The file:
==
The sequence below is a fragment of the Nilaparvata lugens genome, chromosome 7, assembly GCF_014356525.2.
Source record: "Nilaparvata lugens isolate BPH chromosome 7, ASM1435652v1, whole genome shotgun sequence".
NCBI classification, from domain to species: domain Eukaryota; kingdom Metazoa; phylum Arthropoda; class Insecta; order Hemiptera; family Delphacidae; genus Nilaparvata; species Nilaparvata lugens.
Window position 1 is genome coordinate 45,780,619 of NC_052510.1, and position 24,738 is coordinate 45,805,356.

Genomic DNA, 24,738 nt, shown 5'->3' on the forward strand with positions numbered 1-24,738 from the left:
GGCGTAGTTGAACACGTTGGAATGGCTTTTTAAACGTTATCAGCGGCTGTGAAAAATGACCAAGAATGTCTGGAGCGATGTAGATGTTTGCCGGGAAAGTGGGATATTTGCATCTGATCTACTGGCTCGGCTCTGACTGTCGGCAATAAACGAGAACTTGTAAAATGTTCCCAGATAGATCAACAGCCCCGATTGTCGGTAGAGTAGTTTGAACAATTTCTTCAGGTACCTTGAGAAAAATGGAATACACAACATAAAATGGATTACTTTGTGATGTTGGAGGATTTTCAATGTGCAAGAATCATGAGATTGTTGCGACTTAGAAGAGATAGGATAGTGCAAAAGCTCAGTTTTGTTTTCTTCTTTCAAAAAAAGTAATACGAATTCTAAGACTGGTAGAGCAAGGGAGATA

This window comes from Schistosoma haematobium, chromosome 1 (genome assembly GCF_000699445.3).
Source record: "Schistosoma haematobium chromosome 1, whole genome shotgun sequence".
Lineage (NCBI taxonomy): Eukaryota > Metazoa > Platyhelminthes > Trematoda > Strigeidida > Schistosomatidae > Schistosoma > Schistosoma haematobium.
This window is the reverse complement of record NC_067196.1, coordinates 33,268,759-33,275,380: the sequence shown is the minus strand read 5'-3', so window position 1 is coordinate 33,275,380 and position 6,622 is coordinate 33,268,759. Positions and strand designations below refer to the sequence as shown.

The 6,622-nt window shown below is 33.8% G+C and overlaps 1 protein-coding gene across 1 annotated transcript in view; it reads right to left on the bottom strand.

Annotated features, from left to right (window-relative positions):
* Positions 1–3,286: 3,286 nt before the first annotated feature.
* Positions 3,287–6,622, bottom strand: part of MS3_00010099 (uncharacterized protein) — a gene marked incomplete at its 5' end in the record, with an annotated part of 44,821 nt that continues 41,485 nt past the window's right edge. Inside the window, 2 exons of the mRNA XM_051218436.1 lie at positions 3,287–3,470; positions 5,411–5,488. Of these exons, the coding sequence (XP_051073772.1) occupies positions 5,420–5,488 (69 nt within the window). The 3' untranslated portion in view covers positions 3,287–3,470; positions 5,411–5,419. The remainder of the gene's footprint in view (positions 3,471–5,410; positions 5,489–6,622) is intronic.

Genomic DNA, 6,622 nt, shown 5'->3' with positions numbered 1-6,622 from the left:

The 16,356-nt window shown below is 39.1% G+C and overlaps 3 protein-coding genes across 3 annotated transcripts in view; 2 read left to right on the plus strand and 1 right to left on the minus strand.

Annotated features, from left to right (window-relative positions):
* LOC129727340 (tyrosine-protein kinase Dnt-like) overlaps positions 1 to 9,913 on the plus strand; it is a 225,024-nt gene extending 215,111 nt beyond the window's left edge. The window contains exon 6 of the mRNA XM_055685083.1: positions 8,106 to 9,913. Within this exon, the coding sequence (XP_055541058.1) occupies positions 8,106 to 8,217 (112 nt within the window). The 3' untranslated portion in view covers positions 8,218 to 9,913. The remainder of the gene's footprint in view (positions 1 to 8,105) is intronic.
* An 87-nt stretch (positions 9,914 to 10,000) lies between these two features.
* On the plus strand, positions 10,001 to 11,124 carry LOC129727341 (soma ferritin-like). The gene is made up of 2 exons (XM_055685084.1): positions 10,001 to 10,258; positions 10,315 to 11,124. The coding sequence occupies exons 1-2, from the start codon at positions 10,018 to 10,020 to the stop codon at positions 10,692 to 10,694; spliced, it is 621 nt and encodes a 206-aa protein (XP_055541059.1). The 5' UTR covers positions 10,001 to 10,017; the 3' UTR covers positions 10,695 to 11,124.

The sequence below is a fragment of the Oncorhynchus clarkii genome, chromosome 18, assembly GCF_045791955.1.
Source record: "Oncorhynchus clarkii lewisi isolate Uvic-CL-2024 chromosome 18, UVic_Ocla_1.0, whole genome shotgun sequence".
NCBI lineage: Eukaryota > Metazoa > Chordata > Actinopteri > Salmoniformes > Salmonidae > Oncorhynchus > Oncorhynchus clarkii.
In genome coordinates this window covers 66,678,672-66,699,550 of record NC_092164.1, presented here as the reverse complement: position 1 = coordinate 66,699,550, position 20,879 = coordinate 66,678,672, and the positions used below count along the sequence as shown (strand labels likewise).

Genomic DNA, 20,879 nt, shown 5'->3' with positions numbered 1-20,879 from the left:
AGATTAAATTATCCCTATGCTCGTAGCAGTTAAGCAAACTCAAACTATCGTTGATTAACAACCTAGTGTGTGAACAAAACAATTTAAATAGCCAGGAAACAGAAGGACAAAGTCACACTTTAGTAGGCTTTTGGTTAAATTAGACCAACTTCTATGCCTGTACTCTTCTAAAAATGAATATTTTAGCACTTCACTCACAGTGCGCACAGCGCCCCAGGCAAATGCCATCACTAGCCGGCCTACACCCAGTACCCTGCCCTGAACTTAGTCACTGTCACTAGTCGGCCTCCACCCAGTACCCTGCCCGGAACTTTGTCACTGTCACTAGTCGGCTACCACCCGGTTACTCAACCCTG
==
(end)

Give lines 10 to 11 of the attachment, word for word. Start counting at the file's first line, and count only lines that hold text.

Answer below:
This window is the reverse complement of record NC_067196.1, coordinates 33,268,759-33,275,380: the sequence shown is the minus strand read 5'-3', so window position 1 is coordinate 33,275,380 and position 6,622 is coordinate 33,268,759. Positions and strand designations below refer to the sequence as shown.

The 6,622-nt window shown below is 33.8% G+C and overlaps 1 protein-coding gene across 1 annotated transcript in view; it reads right to left on the bottom strand.